I had first heard of Shaun Livingston during our senior years of high school in 2004. While I was on my way to Marist College in hopes of walking on to a team that had gone 6-24 the year before (things would eventually change), Shaun was on his way to play for Duke University, a perennial powerhouse in college basketball. Unfortunately, he opted not to and decided to head straight to the NBA, being selected 4th in the 2004 NBA Draft by the Los Angeles Clippers.
I say ‘unfortunately’ because he was NOT the typical Duke recruit. Sure, he was supremely talented like most other Duke players, but he was also considered ‘flashy,’ something that was never said about other Duke signees, who are usually characterized as ‘smart’ or ‘disciplined’ or ‘fundamental,’ or a combination of these things. As a college basketball fan at the time, he was exactly the kind of player you wanted to see run your team. A skinny 6’7″ point guard who could do tricks during a game was going to Duke?! A player drawing comparisons to Pistol Pete and Magic Johnson? Who wouldn’t be excited by this? But, he went to the NBA, and since then has made a name for himself in the worst possible way for an athlete: by injury.
On February 26, 2007, he famously injured his left knee by tearing nearly every ligament, to the point where he almost needed amputation. Players who were there have said it’s one of the worst injuries they’ve ever seen. Unfortunately, video of this injury is difficult to come by, but maybe it’s better that way.
Shaun would miss the rest of that season as well as the one after, too, but the time away from the court didn’t stop him. He worked hard to strengthen his knee back to playing form, and eventually found his way back onto several rosters, but it never lasted very long. Teams were still very weary of his knee, none of which were willing to keep him permanently.
That was until this past July, when the Brooklyn Nets signed him to be their backup point guard behind Deron Williams. Finally, after 8 years in the NBA, Shaun Livingston could finally make differences for a contending team that fans were expecting nearly 10 years ago.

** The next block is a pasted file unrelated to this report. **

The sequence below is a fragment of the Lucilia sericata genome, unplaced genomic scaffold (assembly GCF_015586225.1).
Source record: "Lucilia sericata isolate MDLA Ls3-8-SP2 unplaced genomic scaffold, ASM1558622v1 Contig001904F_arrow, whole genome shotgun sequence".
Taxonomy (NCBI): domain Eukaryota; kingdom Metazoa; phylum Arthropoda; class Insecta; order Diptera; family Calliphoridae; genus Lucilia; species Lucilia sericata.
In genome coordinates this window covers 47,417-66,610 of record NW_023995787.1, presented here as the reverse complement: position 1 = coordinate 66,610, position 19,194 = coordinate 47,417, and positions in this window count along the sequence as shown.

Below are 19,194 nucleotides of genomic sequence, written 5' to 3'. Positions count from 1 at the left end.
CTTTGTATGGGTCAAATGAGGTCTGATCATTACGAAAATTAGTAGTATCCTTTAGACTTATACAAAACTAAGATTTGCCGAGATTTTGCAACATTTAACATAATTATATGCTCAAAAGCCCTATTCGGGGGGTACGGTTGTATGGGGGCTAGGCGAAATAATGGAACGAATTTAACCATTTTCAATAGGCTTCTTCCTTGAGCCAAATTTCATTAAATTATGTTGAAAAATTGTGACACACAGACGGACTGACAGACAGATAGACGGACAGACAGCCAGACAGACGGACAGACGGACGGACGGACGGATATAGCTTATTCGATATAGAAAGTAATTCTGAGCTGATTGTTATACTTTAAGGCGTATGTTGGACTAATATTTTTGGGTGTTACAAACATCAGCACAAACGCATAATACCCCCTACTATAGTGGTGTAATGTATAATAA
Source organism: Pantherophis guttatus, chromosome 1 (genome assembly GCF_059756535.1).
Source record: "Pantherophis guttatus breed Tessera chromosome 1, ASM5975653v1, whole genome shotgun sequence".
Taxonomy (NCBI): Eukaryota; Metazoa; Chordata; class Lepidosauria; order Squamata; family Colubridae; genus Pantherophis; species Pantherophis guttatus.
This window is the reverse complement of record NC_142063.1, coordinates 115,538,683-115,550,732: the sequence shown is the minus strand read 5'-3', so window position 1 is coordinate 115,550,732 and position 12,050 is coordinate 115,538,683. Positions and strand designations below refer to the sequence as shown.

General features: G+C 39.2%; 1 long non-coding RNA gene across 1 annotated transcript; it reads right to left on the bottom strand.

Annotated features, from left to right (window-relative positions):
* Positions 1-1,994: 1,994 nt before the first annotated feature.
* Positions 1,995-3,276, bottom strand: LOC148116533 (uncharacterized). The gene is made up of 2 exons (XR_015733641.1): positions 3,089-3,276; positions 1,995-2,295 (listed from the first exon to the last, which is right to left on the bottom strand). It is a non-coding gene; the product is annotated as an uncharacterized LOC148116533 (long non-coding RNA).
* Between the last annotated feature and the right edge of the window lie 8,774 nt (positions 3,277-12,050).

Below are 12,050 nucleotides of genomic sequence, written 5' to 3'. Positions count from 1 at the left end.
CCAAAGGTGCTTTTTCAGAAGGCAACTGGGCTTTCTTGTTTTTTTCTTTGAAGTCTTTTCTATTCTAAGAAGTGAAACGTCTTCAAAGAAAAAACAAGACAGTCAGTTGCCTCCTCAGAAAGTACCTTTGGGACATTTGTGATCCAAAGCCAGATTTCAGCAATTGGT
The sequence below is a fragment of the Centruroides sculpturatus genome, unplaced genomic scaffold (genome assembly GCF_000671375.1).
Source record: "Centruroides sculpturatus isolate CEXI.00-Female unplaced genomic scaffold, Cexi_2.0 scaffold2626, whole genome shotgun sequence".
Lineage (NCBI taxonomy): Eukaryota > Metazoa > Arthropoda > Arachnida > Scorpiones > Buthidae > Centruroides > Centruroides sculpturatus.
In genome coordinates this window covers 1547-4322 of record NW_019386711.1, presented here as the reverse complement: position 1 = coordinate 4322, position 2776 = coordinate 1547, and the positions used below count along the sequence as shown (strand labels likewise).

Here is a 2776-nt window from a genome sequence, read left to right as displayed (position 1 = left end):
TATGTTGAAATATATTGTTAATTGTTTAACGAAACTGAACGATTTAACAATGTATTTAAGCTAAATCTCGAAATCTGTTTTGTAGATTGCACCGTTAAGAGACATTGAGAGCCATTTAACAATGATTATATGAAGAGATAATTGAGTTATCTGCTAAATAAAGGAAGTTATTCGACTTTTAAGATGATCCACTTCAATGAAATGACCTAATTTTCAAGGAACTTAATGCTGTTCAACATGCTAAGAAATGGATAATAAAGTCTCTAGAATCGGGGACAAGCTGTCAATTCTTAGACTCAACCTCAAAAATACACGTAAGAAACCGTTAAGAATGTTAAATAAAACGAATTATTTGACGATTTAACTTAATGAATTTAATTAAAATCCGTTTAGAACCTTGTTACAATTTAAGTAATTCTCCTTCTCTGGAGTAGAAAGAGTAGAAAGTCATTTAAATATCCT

And that was just a small part of the Nets’ plan to rebuild. The team really gained attention when it signed Paul Pierce, Kevin Garnett, Jason Terry and Andre Kirilenko (see picture above). Fans and critics immediately took notice, most feeling that the Nets turned themselves into actual championship contenders. Even players who were already a Net finally felt they had a real chance, too.
While adding Pierce and Garnett to the lineup made fans everywhere take notice, picking up Shaun was every bit as important. Granted, adding those two hall-of-famers to your starting lineup, along with reliable bench players and veterans like Terry and Kirilenko, only increases your chances of winning. But the Nets already had a solid core of scoring players in Brooke Lopez, (who’s proving to be one of the top centers in the league), and Joe Johnson and Deron Williams, 2 scoring guards that also have the ability to score 15-20 points per game (ppg). Should we assume that each player maintains their career averages in the 15-20 ppg range? (Pierce, Garnett, Lopez, Johnson and Williams collectively average 19.1 ppg over their careers). The point is, there are a lot of Nets who have experience putting the ball into the hoop, so it’s a good thing they picked up someone like Shaun to help the distribution, especially when you’re #1 distributor and starting point guard (Williams) often looks for his own shot first.
The Brooklyn Nets face a very similar situation to that of the 2012-2013 Los Angeles Lakers. Each team welcomed new members and new(heavy) expectations. However, unlike the Lakers, the Nets have quality players up and down the roster, and they won’t be relying on 2 or 3 superstars to win them games. Instead, they have a whole team who can do so, so it’s important that they have the right men at the point guard position to handle the offense.
People seem fairly confident in this revamped Nets team, and they should. The team is in good hands.